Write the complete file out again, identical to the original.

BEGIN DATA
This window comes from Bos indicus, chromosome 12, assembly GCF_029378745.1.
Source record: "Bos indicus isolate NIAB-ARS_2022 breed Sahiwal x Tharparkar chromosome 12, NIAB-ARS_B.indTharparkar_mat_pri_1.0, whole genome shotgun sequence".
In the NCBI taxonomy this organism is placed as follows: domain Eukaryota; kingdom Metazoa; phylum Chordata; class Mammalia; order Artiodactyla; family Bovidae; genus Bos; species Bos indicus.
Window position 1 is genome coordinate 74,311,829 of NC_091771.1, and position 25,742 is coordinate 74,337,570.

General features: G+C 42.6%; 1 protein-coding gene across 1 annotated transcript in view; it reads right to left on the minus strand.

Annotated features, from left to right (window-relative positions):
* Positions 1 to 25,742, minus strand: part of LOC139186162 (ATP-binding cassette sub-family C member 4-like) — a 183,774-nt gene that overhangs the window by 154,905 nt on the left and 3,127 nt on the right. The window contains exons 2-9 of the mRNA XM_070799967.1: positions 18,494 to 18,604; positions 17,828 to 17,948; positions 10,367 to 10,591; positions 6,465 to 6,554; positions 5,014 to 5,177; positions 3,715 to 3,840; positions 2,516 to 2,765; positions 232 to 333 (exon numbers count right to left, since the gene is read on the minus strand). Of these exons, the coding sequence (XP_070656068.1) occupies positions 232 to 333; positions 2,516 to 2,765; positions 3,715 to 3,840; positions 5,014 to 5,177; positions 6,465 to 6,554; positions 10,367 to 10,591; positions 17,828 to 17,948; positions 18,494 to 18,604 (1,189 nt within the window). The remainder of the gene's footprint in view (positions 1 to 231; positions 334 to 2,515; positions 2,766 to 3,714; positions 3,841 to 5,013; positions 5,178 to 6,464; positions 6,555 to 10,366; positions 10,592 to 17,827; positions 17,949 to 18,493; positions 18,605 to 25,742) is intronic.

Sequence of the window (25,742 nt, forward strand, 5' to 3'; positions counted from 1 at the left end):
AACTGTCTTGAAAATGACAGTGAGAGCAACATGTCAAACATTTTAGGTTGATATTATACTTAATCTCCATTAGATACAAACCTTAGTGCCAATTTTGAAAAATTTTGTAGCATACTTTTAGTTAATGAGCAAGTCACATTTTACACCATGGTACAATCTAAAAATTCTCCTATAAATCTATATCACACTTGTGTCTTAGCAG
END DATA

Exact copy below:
This window comes from Bos indicus, chromosome 12, assembly GCF_029378745.1.
Source record: "Bos indicus isolate NIAB-ARS_2022 breed Sahiwal x Tharparkar chromosome 12, NIAB-ARS_B.indTharparkar_mat_pri_1.0, whole genome shotgun sequence".
In the NCBI taxonomy this organism is placed as follows: domain Eukaryota; kingdom Metazoa; phylum Chordata; class Mammalia; order Artiodactyla; family Bovidae; genus Bos; species Bos indicus.
Window position 1 is genome coordinate 74,311,829 of NC_091771.1, and position 25,742 is coordinate 74,337,570.

General features: G+C 42.6%; 1 protein-coding gene across 1 annotated transcript in view; it reads right to left on the minus strand.

Annotated features, from left to right (window-relative positions):
* Positions 1 to 25,742, minus strand: part of LOC139186162 (ATP-binding cassette sub-family C member 4-like) — a 183,774-nt gene that overhangs the window by 154,905 nt on the left and 3,127 nt on the right. The window contains exons 2-9 of the mRNA XM_070799967.1: positions 18,494 to 18,604; positions 17,828 to 17,948; positions 10,367 to 10,591; positions 6,465 to 6,554; positions 5,014 to 5,177; positions 3,715 to 3,840; positions 2,516 to 2,765; positions 232 to 333 (exon numbers count right to left, since the gene is read on the minus strand). Of these exons, the coding sequence (XP_070656068.1) occupies positions 232 to 333; positions 2,516 to 2,765; positions 3,715 to 3,840; positions 5,014 to 5,177; positions 6,465 to 6,554; positions 10,367 to 10,591; positions 17,828 to 17,948; positions 18,494 to 18,604 (1,189 nt within the window). The remainder of the gene's footprint in view (positions 1 to 231; positions 334 to 2,515; positions 2,766 to 3,714; positions 3,841 to 5,013; positions 5,178 to 6,464; positions 6,555 to 10,366; positions 10,592 to 17,827; positions 17,949 to 18,493; positions 18,605 to 25,742) is intronic.

Sequence of the window (25,742 nt, forward strand, 5' to 3'; positions counted from 1 at the left end):
AACTGTCTTGAAAATGACAGTGAGAGCAACATGTCAAACATTTTAGGTTGATATTATACTTAATCTCCATTAGATACAAACCTTAGTGCCAATTTTGAAAAATTTTGTAGCATACTTTTAGTTAATGAGCAAGTCACATTTTACACCATGGTACAATCTAAAAATTCTCCTATAAATCTATATCACACTTGTGTCTTAGCAG